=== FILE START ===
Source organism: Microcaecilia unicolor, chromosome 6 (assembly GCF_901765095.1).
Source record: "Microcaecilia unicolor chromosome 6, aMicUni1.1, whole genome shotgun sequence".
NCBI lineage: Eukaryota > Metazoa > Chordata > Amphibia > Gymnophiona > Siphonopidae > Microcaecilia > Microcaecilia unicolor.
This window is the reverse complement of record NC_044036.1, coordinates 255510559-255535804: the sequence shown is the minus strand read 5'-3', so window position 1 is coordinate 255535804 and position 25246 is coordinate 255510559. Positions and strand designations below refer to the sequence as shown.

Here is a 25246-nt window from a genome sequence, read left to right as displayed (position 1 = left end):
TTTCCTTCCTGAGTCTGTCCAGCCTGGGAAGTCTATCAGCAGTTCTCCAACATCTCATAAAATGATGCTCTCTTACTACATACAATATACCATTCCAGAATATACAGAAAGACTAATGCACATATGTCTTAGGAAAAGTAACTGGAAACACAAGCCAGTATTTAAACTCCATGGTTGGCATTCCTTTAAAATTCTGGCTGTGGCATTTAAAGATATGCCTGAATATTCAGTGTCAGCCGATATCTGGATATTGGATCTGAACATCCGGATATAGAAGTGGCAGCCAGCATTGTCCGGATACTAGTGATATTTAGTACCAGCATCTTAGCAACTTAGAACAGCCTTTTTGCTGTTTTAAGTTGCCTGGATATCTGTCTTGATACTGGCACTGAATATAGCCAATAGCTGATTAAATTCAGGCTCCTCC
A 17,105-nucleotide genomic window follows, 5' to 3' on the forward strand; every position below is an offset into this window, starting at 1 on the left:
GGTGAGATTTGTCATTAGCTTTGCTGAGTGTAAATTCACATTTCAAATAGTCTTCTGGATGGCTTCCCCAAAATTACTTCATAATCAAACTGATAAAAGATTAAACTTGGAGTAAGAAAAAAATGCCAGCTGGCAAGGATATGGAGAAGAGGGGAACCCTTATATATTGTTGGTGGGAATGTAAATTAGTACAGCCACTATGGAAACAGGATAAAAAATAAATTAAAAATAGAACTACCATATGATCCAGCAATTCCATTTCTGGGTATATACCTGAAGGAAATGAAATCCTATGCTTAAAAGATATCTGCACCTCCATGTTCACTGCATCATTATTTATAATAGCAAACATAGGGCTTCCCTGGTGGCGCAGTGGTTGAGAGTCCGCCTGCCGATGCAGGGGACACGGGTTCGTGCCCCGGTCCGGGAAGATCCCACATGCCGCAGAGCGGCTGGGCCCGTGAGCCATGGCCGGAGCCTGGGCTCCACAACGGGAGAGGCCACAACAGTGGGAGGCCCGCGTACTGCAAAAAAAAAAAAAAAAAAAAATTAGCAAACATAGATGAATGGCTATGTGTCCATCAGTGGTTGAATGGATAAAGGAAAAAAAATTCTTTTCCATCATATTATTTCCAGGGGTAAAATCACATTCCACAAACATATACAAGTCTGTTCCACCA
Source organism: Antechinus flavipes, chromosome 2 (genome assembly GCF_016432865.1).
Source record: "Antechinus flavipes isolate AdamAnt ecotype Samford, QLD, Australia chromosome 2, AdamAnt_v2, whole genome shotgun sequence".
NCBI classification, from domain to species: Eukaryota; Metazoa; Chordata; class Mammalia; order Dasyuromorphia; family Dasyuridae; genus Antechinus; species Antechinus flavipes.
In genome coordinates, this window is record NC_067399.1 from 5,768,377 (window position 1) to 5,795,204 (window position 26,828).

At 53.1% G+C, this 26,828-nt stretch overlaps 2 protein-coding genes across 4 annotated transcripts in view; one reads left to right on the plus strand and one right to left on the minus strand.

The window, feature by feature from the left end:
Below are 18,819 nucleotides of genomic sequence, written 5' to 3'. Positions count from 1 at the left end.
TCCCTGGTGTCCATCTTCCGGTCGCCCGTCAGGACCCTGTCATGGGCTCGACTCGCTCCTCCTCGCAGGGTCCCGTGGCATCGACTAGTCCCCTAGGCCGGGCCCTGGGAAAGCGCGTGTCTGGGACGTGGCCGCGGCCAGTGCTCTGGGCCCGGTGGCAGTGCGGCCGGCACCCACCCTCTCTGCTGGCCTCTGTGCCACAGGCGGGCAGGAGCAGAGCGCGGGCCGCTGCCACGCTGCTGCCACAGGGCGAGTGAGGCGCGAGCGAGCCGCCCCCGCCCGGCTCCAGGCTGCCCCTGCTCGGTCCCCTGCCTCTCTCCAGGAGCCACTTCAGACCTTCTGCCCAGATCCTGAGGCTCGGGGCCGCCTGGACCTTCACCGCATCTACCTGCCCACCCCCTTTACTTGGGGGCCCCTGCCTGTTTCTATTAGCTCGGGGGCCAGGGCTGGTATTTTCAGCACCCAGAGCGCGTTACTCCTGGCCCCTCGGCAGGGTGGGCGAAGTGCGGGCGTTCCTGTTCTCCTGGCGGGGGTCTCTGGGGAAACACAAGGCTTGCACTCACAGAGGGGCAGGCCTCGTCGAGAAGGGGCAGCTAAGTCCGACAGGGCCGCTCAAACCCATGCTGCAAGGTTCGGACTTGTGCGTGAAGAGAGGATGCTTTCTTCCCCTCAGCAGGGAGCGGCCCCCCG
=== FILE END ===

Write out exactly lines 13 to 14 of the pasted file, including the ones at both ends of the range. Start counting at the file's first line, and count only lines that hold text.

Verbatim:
At 53.1% G+C, this 26,828-nt stretch overlaps 2 protein-coding genes across 4 annotated transcripts in view; one reads left to right on the plus strand and one right to left on the minus strand.

The window, feature by feature from the left end: